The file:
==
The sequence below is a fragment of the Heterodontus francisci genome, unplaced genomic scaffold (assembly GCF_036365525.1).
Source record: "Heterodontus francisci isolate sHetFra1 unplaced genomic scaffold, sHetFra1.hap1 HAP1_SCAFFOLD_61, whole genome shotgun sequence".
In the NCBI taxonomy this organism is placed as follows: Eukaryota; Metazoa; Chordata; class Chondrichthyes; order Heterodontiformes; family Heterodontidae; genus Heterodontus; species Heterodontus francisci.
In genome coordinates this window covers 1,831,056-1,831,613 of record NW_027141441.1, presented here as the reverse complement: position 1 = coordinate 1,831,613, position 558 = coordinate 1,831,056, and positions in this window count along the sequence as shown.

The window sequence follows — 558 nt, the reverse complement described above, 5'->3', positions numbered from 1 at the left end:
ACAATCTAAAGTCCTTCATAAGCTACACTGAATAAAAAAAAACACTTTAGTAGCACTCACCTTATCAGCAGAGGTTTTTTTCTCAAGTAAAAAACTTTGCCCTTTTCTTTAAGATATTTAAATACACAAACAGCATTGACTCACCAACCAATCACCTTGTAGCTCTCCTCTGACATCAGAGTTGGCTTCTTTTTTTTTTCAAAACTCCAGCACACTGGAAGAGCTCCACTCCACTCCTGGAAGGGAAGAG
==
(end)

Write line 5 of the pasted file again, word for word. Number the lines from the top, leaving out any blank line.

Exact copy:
The window sequence follows — 558 nt, the reverse complement described above, 5'->3', positions numbered from 1 at the left end: